In Exaptive, assets are files that you upload or create that are used as dependencies to your JS, R, or Python scripts. They typically contain either data, libraries, or helper functions.


This article first walks through how to create an Asset and then provides reference material for different kinds of assets. 





Creating an Asset

To create an asset, go to your Studio and click the '+' icon, then select 'Asset'.




From here, you can drag a JS, R, or Python script onto the page to upload it.



Alternatively, you can click "create new" and give your asset a name and file extension, then write the asset's contents.

Adding an Asset to the Component Spec


To add the asset, you'll need to access the component SPEC in the Component Editor.

For every language, you'll need to specify three pieces of information.

  • type - "js", "python", "url", or "data"
  • asset - The asset guid. Currently the only way to get the asset guid is to copy it from the url in the asset's page.
  • name - This varies by language. More details below.

This is the asset guid. 

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JavaScript


In JavaScript, the name can be a single string or an array of strings and must correspond to a module or functions in the asset.

For example, my JavaScript asset's contents are:
function importantFunc() {
return "Hello, World!";
}

 

In the spec of a JavaScript component that uses this asset, you'd have the following:

 

"dependencies": {
"file": [
{
"type": "js",
"asset": "1234-5678-9101-1213",
"name": "importantFunc"
}
]
},

 

It's important for JavaScript that the name you put in the spec matches the function name(s) inside the asset's contents. If there is a mismatch between the name in the spec and the asset's functions, then your function will be undefined at runtime.


If the JavaScript asset had two functions that I wanted to use, you'd add it via the spec like so:

  

"dependencies": {
"file": [
{
"type": "js",
"asset": "1234-5678-9101-1213",
"name": [
"importantFunc",
"anotherFunc"
]
}
]
},

  

The reason behind importing functions by name is to allow you to cherrypick functions for use inside your component. This helps with performance if you use a large library. Instead of importing dozens of functions from a library like Numeric JS, you can specify which functions you'll use in this component. Additionally, doing this prevents global namespace pollution. 


Python


In python, assets are loaded as modules and the name you assign in the spec acts as the module name. So it can be whatever you want as the component author.


Suppose you have a Python asset whose contents are:

def important_func():
    return "Hello, World!"

 

Your spec would look like:

 

"dependencies": {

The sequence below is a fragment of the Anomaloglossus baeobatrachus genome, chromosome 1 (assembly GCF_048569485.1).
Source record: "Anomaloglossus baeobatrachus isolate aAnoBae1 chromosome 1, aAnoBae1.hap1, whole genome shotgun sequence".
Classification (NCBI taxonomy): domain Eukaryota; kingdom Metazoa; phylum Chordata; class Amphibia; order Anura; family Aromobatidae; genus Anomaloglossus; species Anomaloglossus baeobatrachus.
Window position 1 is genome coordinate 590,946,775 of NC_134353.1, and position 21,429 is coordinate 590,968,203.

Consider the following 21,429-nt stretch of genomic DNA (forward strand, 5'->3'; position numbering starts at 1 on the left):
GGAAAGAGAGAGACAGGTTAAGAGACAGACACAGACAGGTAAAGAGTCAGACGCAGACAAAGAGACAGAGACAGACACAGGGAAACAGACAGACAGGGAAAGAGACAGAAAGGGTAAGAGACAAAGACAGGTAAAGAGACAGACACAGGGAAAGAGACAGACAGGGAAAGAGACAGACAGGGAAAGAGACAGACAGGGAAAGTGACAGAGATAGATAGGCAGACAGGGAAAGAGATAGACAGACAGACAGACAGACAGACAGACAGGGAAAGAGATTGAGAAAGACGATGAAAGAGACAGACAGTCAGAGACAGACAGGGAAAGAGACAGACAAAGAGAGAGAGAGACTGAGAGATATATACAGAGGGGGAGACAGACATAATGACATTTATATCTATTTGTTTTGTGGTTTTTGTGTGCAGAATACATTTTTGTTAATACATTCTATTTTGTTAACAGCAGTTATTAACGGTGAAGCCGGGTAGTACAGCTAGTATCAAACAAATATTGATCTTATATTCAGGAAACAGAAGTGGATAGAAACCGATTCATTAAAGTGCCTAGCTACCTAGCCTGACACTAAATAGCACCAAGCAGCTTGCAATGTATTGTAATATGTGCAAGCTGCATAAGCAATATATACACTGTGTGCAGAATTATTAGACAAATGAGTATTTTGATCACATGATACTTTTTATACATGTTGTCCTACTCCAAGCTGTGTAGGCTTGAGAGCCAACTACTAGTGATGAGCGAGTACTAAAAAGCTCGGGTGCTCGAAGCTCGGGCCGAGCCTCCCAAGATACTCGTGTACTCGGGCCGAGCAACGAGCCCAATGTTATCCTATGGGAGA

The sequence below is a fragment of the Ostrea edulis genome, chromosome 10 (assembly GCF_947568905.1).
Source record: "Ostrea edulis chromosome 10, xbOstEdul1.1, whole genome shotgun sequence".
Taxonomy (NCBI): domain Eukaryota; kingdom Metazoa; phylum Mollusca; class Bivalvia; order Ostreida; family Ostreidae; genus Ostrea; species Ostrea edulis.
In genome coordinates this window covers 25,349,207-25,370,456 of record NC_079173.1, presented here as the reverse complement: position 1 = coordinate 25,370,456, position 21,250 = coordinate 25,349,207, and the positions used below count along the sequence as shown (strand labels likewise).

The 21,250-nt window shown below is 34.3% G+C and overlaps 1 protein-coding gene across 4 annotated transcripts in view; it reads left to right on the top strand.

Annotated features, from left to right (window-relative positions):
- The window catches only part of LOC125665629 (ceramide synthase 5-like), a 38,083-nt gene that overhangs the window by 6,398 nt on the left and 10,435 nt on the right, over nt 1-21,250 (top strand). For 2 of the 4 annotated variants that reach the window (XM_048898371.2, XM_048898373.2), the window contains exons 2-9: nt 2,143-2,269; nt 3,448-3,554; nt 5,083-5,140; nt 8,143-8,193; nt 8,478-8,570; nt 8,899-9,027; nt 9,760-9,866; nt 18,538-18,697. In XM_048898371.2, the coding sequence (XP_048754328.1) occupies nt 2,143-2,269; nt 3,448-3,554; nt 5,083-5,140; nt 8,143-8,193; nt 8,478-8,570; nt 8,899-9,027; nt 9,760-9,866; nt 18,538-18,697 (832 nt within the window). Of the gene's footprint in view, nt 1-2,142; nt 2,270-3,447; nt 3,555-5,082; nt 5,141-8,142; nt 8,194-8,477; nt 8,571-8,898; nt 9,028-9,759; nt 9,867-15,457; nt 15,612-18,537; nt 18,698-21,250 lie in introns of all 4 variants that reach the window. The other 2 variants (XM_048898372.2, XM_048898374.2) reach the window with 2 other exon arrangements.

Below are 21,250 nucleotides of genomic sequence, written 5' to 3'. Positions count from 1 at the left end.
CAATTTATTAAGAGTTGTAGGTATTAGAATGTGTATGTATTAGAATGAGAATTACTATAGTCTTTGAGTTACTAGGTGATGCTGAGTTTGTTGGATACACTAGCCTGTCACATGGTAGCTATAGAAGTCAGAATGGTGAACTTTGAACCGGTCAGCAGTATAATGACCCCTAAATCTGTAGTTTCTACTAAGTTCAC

"file": [
{
"type": "python",
"asset": "0fe213c0-8bfd-11e6-a897-2dbff63efc07",
"name": "my_awesome_asset"
}
]
}

 

The name "my_awesome_asset" can be anything you'd like. Inside the component, you'll use whatever you named it within the spec to access the module.


R


Adding an R asset is a bit different than expected, as R scripts are not a supported asset type yet.


My R asset's contents:

important_func <- function(){
  return("Hello, World!")
}

 

My component spec:

"dependencies": {
"file": [
{
"type": "url",
"asset": "ef945a90-8bfe-11e6-a897-2dbff63efc07",
"name": "my_awesome_asset"
}
],
"cran": []
},

 

Note the type "R" is not supported and will cause an error. Instead, we use a type of "url". This file will be handled as a string inside the component.



Data:


My data asset's contents:

 

term,frequency,
waffles,1.00,

 


Like Python and R scripts, the name can be anything you'd like.

"dependencies": {
"file": [
{
                     "type": "data",
                     "asset": "6197a780-8c06-11e6-a897-2dbff63efc07",
                        "name": "awesomeData"
}
]
},



Using an Asset In the Component Script


To use the asset in the component, you'll need to access the component SCRIPT in the Component Editor.

Javascript Assets:


Inside the script, using the asset looks like this.

 

var importantFunc = this.api.imports.importantFunc;

var anotherFunc = this.api.imports.anotherFunc;

var importantVal = importantFunc();

var anotherVal = anotherFunc();

 

The functions are imported by name and can be used like normal JS functions. My variable name matches the function name, but this need not be the case at this point. You could name the variable anything, but the function name will be the same. For example:

 

var impF = this.api.imports.importantFunc;

impF();

 

This is also valid.


Python Assets:


Inside the script, using the asset looks like this.

 

my_awesome_asset = self.api.imports["my_awesome_asset"]
important_value = my_awesome_asset.important_func()

 


R Assets:

 

source(self$api$imports$my_awesome_asset)
  
important_val <- important_func()

 

We use source to read the R script that was loaded as a "url" type.


Data Assets in JS:

 

myAwesomeData = this.api.imports.myAwesomeData

 

Now my_awesome_data contains a csv file as a string data type.


Data Assets in Python:

 

my_awesome_data = self.api.imports["awesomeData"]


Now my_awesome_data contains a .csv file as a string data type.


Data Assets in R:


Documentation coming soon. If you need help contact us!